The Tiddley Times
The word 'tiddly' or 'tiddley' is a seaman's term for non-standard issue clothing that is neat or smart, especially something that must be fussed over to have it look its very best. Sailors sometimes had a second uniform made at their own expense - normally of finer material and with a very tight fit. Bell-bottom pants were tailored with noticeably larger bells.
The object of making things 'tiddly' was to have the wearer appear stylish.
The Tiddley Times
The Tiddley Times was a newspaper produced by and for the Wrens that chronicled the activities, careers and life events of members of the wartime Women's Royal Canadian Naval service (WRCNS).
The Wren newspaper began in a small way in December 1943. It was produced out of Ottawa and featured articles from Wren correspondents all across Canada, the US and overseas, including Newfoundland, which was not then part of Canada and was considered an overseas posting.
The first issue featured a contest to find a name for the paper. Early suggestions included The Watchkeeper, The Siren, The Figurehead and The Dinghy.
The success that greeted the April-May 1944 issue of the paper really took its editors and contributors by surprise. The response "rejoiced all those who have been concerned with its production", they noted: ~
"Judging by the heart-warming letters we have received since the issue made its appearance, the idea of a paper for Wrens, by Wrens, was a good one."
The magazine's front page caught the attention of the Canadian Press news service, and the fame of The Tiddley Time soon spread, mainly thanks to its cover image of Wren Rosemary Baker, which received enthusiastic promotion by newspapers across Canada.
Twenty-one year old Rosemary, of Vancouver, B.C. - she later became Mrs. Wilder Ripley and lived in Calgary, Alberta - was the only daughter of Mr. and Mrs. Letevre Baker. Rosemary had two brothers, Fred, a pilot with the R.C.A.F., and Brian, a schoolboy. She joined the WRCNS on 14 February 1943. For some time she travelled with the Canadian Naval Exhibition. Later she was drafted to HMCS STADACONA, where she served for seven months, and then moved on to Naval Service Headquarters in Ottawa.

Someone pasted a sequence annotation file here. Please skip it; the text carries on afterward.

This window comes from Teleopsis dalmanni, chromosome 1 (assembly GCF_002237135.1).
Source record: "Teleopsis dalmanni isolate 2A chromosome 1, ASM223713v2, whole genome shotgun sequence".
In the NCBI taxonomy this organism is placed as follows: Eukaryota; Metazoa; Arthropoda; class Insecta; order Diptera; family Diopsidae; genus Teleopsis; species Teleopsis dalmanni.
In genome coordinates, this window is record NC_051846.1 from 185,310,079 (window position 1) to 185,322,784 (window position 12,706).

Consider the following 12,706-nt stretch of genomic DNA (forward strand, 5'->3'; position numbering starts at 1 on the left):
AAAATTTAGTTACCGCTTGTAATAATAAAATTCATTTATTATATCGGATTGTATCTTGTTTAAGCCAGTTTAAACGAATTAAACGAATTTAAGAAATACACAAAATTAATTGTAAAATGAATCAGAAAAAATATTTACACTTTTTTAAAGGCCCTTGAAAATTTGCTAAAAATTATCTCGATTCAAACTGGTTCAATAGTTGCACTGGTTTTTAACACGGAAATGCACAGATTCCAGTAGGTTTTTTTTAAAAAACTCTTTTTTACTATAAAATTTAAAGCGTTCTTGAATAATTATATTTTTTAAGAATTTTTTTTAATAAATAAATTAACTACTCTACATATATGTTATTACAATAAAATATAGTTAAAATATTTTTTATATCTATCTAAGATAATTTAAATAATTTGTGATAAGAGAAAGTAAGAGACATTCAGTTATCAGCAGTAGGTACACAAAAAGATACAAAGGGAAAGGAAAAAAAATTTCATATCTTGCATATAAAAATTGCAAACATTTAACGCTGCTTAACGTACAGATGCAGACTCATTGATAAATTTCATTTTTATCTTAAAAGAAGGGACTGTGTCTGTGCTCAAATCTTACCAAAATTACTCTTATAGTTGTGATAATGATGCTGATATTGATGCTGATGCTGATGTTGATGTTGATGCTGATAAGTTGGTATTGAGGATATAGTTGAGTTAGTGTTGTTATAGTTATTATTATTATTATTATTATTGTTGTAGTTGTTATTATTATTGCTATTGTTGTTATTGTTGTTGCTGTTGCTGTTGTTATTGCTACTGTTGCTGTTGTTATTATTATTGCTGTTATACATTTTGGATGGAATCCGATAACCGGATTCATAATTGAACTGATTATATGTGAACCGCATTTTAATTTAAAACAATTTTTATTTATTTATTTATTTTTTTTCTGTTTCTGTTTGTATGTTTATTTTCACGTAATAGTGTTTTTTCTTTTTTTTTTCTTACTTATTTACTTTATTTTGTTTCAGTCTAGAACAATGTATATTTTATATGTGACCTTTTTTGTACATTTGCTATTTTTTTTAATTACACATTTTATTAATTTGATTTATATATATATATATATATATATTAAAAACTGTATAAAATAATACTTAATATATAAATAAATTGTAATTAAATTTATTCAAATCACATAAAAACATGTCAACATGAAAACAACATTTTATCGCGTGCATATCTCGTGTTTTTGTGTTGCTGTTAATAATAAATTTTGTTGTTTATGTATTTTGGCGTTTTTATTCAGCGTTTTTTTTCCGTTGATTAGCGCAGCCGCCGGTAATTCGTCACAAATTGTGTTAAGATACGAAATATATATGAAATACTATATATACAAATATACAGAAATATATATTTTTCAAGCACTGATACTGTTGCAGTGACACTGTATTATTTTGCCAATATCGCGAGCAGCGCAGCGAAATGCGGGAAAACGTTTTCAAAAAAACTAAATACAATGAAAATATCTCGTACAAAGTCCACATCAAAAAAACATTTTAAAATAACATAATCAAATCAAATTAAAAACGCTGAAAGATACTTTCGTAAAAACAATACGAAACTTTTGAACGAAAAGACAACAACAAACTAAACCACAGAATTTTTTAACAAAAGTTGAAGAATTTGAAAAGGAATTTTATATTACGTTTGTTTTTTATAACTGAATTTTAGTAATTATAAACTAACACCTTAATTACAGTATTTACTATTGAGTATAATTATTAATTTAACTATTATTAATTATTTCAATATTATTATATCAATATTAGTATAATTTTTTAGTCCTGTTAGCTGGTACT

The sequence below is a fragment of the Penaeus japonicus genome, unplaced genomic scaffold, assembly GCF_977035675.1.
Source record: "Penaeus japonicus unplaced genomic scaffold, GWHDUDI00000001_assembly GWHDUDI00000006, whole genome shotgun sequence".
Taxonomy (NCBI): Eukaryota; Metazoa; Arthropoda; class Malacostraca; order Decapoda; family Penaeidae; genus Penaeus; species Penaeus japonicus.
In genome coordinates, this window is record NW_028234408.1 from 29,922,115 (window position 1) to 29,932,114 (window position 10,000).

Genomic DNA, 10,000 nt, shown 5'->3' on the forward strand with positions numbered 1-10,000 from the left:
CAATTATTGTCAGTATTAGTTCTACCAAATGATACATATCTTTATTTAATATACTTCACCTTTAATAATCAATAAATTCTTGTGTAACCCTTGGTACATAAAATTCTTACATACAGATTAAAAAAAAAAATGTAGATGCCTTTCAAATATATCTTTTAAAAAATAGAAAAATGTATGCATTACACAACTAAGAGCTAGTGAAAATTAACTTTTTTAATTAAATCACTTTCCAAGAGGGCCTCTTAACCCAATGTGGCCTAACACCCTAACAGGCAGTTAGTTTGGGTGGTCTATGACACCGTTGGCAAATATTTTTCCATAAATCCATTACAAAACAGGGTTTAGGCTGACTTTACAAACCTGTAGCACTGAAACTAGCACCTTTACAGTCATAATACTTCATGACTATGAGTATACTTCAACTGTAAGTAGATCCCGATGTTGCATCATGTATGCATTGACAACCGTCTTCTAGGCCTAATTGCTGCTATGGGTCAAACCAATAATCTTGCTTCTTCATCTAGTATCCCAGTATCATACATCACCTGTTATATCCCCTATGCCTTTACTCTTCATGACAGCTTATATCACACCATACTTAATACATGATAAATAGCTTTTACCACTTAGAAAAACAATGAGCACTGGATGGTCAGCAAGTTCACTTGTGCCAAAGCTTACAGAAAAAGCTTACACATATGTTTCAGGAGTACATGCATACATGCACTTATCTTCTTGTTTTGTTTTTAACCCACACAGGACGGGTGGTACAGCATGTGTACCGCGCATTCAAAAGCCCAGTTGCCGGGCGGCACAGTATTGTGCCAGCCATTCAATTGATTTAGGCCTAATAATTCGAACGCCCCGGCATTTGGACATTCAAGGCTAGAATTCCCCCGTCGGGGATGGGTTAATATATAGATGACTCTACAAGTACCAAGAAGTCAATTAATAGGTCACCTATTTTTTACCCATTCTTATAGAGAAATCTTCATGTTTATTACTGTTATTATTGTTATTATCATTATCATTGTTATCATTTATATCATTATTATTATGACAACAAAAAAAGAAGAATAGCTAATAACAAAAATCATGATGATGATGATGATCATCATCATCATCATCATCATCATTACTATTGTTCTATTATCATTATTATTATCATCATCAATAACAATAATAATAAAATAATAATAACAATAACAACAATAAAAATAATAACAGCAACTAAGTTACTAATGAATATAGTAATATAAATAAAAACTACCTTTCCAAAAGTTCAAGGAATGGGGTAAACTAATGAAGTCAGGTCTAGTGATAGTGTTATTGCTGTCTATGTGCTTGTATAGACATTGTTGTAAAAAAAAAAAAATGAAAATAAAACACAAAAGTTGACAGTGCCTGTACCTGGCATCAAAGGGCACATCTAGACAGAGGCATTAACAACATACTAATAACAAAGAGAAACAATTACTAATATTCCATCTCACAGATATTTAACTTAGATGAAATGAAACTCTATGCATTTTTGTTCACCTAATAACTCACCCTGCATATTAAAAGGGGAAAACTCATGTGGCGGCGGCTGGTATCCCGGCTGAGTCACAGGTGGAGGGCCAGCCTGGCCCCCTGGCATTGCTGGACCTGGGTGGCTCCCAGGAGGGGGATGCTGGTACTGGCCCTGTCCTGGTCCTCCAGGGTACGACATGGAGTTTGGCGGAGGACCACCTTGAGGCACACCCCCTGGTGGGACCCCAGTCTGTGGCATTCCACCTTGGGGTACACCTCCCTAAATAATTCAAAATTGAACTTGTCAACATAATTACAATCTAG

Baker was chosen to sit for the cover portrait by Tiddley Times artist SLt. Whitmore because she was "awfully good looking...and photogenic." But there was one hurdle for the project - permission had to be obtained from her Unit Officer, a Lieutenant Currie. As the editors explained, "it was an unusual request to make suddenly, but nothing phases Lieutenant Currie. 'Okay', she said, briskly, 'but make it snappy'. And that's how it happened."
"I don't know why they picked me," Rosemary told the Canadian Press in an interview at the time. "The unit officer called me up and told me to bring my tricorne [hat] over to the naval art department; they drew my picture and so here I am on the cover."
Rosemary's parents in Vancouver had no idea their daughter's picture was splashed across the front page of the daily paper until the ice delivery man called out to them: "I see our Rosemary's made the front page." The Bakers grabbed the newspaper from their doormat and there, smiling up at them, was their daughter.
It's a sign of those times that it took a good-looking cover to focus national attention on the Wrens and their newsletter. Readers who managed to make it past the front page would have discovered that the members of the Women's Royal Canadian Naval Service were tackling all kinds of jobs and taking on many new and demanding responsibilities in their contribution to the war effort.
To see copies of The Tiddley Times, click on the links in the sidebar, right, this page, to view them in PDF format.
By Clare Sharpe, museum staff member/webmaster